Among Rhonda’s works are photographs of the early “dealers” who essentially created the market for art in Australia – Rudy Komon and George Mora – and those that followed. Politicians and cartoonists also appear. Michael Leunig is captured on the dance floor with Marianne Baillieu. Bob Hawke also turns up. According to her daughters, Rhonda was a fan of Hawke. At one point, as one of her projects, she began ringing his press secretary and following him around.
Rhonda photographed writers like Manning Clark, Les Murray and Chris Wallace-Crabbe, art-world figures such as Patrick McCaughey and James Mollison, and theatre people including Jenny Kemp and Rob Meldrum. Those were the days when the art world was less siloed than it is today.
Rhonda, in my (admittedly biased) view, is an unsung star. Much like American photographer Nan Goldin, whose images of the New York art scene are now exhibited at MOMA, she photographed her own milieu. Her perspective offers the observer the feeling of being an insider.
Rhonda’s images often give the impression that something personal has just been shared or a moment captured. Often, there is a quality of the eye contact that speaks to the engagement between subject and photographer, capturing a whimsical movement or gesture.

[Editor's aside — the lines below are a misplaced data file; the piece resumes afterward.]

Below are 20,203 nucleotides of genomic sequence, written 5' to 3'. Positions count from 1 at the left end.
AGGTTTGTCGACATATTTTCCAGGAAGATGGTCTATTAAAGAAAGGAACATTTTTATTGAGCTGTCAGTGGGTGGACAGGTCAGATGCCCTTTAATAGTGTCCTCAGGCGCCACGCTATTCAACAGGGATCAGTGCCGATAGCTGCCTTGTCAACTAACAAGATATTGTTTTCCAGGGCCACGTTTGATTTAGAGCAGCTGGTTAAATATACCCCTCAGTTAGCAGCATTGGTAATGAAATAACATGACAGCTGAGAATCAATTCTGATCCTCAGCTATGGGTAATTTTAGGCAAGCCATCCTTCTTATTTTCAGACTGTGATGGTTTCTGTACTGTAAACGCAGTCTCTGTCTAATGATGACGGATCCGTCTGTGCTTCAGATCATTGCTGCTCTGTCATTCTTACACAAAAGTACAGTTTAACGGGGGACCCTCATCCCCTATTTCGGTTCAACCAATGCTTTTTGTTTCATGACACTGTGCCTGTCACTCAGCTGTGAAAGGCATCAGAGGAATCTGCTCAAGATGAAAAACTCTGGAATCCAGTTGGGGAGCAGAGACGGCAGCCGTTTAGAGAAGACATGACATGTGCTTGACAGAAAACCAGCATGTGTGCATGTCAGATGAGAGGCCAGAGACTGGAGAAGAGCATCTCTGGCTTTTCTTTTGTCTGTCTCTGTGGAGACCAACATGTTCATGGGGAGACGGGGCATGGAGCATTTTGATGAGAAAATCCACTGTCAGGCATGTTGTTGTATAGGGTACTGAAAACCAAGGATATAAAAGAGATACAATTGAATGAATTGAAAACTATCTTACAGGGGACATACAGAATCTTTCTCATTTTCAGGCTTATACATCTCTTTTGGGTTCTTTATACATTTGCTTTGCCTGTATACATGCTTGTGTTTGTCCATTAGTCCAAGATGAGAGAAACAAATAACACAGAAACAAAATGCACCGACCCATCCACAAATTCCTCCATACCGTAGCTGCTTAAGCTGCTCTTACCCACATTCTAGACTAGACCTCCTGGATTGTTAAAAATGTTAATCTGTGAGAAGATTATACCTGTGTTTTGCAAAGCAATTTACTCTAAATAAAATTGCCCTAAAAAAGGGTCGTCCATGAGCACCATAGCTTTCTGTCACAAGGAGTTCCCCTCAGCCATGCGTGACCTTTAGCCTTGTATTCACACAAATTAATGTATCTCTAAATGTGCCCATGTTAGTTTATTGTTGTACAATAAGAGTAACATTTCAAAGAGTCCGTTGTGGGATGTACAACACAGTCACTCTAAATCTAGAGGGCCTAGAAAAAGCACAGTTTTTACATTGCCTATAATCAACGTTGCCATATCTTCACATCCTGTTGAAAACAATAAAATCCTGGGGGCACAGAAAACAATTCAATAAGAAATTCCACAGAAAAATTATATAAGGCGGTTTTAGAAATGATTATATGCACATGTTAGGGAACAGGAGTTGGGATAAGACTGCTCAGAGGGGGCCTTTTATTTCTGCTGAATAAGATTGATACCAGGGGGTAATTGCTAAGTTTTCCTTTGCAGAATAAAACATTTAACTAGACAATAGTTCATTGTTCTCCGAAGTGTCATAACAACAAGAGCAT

Sometimes, the subject is snapped in flight, just looking up, just about to pose for a picture. Sometimes, they look sceptically at the woman whose camera always seems to be right there.
While Rhonda’s photographs are intrinsically interesting in themselves, she always exhibited them as 35mm slide shows, set to music (popular hits, soundtracks from musicals, country and western songs, or 1940s classics). She called them “slide nights” (although they weren’t understood to be that in the ordinary use of the term).
Rhonda would put on a vinyl record, then show a series of images, usually of the one person (or a couple), carefully curated to the music. The charm of the presentation, its nostalgia and humour, relied on that combination. A slide show on the general Melbourne art gallery scene was set to the Beatles song You Know My Name. Bob Hawke was set to Wandering Star (an old Lee Marvin song from Paint Your Wagon).
Rhonda’s daughter Selena says:
Rhonda’s tunes were very unique and were part of her calling card – very original. All of her songs told a story.
Her slide shows were performances that captured everyday life, her milieu and the Australian art world (and society) over a quarter of a century. They are intensely human, spontaneous and humorous – just as she was.
The State Library of Victoria is hosting a free slide night event on Friday, September 8. It will show Rhonda Senbergs’s photographs set to the music according to the artist’s original schema.
The Changing Face of Victoria exhibit in the Gallery, Mezzanine Level 5, (Dome Galleries) Reading Room, State Library of Victoria, includes work by Rhonda Senbergs, which will be on display for the next 12 months.